On Tuesday, October 31, Pioneer Square's board of trustees voted unanimously to push City Commissioner Dan Saltzman to ban smoking in the square. The board, drawn from downtown businesses, developers, and service providers, voted over the past three months, and delivered the results at the quarterly trustees' luncheon (featuring charcuterie and salad on the 23rd floor of the 6th Avenue Hilton Hotel).
"It's pretty clear we have a real interest in making Pioneer Square a non-smoking space," said board member Doug Macy, of design and planning firm Walker Macy.
Saltzman, who heads up the Parks Bureau, responded, "It's great to hear the vote, and we'll move it forward by ordinance in November."
The proposed ban, first reported by the Mercury in September ["Smoke 'Em While You Got 'Em," News, Sept 21], could land those smoking in the square with a $1,250 fine and 30 days in jail. It is seen by many as a way to rid the square—otherwise known as Portland's Living Room—of groups of street kids who often gather and smoke in the space.
So far, the proposed ban has not involved any public input. MATT DAVIS
On Tuesday, October 31, Mayor Tom Potter convened the first meeting of his Mental Health and Public Safety Panel, which was created in the wake of James Chasse Jr.'s in-police custody death in September. The panel, made up of representatives from the city, county, state, and federal government, plus mental health advocates, is intended to find ways to bolster the safety net for people with mental illness, so they don't end up dead in the back of a police cruiser.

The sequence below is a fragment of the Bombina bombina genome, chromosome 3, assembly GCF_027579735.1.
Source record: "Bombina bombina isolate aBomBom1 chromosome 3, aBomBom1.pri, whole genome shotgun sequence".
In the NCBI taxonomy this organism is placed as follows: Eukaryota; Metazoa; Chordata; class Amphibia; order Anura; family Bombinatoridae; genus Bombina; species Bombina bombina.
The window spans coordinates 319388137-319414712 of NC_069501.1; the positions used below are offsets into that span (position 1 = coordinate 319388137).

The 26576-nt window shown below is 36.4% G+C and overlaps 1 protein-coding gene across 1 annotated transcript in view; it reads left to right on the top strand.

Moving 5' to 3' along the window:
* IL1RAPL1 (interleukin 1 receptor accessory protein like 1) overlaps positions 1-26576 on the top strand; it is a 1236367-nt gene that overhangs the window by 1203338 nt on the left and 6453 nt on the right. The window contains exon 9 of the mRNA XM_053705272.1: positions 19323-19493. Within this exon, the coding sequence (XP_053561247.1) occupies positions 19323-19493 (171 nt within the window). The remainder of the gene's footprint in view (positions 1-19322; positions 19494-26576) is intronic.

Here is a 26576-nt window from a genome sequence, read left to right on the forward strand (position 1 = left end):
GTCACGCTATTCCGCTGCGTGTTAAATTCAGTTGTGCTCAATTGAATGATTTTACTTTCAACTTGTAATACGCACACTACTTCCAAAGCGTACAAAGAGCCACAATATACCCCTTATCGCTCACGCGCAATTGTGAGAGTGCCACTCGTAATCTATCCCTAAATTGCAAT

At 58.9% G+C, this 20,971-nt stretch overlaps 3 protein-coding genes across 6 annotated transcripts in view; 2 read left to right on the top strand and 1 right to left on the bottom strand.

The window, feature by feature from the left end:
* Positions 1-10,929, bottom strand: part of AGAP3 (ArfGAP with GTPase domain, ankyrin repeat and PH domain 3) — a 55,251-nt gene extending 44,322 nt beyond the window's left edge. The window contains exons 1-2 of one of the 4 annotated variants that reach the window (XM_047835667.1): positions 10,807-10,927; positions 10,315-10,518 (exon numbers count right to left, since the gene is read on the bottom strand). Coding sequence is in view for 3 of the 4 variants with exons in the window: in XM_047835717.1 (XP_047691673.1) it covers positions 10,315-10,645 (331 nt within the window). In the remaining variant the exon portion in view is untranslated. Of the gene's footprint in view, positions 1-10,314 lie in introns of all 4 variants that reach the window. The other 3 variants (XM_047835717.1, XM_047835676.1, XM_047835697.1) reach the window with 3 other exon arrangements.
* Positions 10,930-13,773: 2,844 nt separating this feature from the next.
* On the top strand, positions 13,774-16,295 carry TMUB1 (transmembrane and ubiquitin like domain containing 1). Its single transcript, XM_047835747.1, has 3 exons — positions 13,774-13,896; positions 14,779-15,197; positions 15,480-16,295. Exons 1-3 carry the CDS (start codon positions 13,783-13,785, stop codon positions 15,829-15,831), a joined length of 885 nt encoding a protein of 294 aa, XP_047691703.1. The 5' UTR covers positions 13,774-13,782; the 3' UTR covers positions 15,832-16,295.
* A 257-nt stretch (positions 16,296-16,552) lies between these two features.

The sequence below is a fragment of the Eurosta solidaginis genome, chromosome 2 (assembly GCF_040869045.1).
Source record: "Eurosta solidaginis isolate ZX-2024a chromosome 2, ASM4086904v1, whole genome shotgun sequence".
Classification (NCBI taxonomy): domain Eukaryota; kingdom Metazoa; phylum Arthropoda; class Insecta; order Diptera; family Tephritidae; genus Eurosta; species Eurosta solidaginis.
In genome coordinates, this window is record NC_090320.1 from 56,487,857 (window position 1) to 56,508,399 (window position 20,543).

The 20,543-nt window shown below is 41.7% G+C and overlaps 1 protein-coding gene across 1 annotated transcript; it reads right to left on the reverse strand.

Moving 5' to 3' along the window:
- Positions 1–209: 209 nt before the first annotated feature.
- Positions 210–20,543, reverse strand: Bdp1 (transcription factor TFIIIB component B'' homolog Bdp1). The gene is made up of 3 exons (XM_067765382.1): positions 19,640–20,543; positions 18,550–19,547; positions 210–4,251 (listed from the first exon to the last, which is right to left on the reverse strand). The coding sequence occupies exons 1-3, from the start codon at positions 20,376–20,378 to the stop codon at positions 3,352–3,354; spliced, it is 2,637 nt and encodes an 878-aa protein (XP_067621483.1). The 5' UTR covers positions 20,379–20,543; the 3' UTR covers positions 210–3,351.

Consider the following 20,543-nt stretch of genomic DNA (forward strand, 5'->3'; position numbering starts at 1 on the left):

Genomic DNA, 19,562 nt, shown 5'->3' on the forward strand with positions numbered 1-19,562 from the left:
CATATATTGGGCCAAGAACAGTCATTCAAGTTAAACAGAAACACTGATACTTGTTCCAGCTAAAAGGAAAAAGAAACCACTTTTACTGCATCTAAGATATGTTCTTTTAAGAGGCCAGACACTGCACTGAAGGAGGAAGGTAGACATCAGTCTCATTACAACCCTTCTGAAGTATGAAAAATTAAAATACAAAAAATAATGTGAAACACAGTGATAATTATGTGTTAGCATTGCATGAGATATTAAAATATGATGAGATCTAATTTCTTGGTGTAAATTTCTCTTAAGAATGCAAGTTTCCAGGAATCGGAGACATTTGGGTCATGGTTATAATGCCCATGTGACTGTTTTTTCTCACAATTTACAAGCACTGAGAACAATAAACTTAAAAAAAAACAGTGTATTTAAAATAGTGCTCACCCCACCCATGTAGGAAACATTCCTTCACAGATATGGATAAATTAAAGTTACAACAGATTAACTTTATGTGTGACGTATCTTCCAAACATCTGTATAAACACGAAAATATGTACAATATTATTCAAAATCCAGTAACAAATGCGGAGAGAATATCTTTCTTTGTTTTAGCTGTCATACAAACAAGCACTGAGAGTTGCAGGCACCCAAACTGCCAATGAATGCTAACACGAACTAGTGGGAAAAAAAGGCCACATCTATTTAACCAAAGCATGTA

Much of the initial meeting was spent laying the groundwork and identifying other groups that should be included—like Emergency Response Technicians. But the major focus was on convincing the governor and legislature to approve increases in the Department of Human Services' budget for mental health care and facilities.
Independent State Senator Ben Westlund warned that getting more mental health dollars would require a focused, concerted effort.
"This is not a task for the timid," he implored. "This is not a call to action; it's a mandate to act. How hard are you willing to fight?"
The task force will meet again in the next two weeks to develop a game plan. SCOTT MOORE